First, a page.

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Federal investigators look into crash of Mustang Mach-E equipped with driver assistance tech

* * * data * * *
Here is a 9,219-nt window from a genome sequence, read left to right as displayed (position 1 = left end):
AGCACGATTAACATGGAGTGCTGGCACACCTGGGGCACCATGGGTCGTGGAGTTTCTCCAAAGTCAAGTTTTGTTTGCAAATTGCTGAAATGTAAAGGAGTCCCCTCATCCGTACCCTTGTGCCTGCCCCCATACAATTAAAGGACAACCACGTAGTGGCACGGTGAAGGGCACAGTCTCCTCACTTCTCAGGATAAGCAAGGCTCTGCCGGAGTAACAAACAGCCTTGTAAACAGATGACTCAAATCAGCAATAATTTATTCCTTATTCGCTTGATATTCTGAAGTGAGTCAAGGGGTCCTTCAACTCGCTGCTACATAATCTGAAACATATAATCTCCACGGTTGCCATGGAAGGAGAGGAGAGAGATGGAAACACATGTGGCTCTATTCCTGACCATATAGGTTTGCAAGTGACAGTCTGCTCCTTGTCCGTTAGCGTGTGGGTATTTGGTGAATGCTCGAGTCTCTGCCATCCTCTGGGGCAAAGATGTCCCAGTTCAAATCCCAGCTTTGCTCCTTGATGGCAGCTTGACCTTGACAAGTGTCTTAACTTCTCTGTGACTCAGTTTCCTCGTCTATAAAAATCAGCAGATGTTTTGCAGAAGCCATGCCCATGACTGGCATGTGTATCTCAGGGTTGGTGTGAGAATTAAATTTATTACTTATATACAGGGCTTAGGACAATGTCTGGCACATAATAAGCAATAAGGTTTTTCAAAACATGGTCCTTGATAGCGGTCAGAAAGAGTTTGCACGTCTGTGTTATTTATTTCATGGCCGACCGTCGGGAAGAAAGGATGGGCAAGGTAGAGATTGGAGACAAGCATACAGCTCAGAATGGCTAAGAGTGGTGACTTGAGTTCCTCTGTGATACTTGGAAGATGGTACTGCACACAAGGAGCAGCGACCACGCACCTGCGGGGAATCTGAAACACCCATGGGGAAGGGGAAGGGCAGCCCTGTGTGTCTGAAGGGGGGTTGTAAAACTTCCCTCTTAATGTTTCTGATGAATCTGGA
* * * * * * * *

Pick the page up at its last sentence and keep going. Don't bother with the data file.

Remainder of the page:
CNN  —  Investigators with the National Highway Traffic Safety Administration and National Transportation Safety Board are investigating a fatal crash involving a Ford Mustang Mach-E equipped with advanced driving assistance technology. The Mach-E drove into the back of a Honda CR-V that was stopped in the road. “A team of investigators from the NTSB’s Special Investigations Branch of the Office of Highway Safety traveled to San Antonio to examine the wreckage and collect information about the accident site and sequence of events leading to the collision,” the NTSB said in a statement emailed to CNN. Ford shows off the new model 2024 Ford Mustang Mach-E GT during the Chicago Auto Show at McCormick Place convention center in Chicago, Illinois on February 8, 2024. Jacek Boczarski/Anadolu/Getty Images/File NHTSA also confirmed that it is investigating the same incident. The NHTSA investigation was first reported by the Wall Street Journal. Federal investigators are looking at dozens of crashes involving so-called advanced driver assistance, or ADAS, systems. Most of the crashes involve Teslas. Tesla’s Autopilot system has been on the market longest and has the largest number of users. But crashes involving vehicles made by General Motors’ Cadillac, Hyundai’s Genesis luxury brand and Volvo are also being investigated, among many others, according to a list provided by NHTSA. ADAS systems handle basic driving tasks such as keeping the vehicle in its lane while maintaining a safe distance behind vehicles ahead, usually in highway driving only. Some systems, like Ford’s BlueCruise, allow drivers to remove their hands from the steering wheel and their feet from the pedals for long periods of time on specific US highways. But drivers are monitored using an interior camera to ensure they are paying attention to the road. Fourteen of these systems, including two from Ford, were recently rated by the private Insurance Institute for Highway Safety. Eleven of the systems were rated as “Poor,” including Ford’s BlueCruise hands-free system, and its “Adaptive Cruise Control with Stop & Go and Lane Centering Assist,” which is similar but requires drivers to keep their hands on the steering wheel. It is not immediately clear which system was in the vehicle that crashed in Texas. Ford did not immediately respond to a request for comment on the investigation. IIHS criticized many of the ADAS systems it tested for failing to adequately monitor the driver’s attention and for not doing enough to keep the driver engaged. NTSB said a preliminary report on the crash will be available in 30 days but a final report into the crash will take one to two years. NTSB chair Jennifer Homendy has criticized NHTSA in the past for being too slow to monitor and regulate these technologies.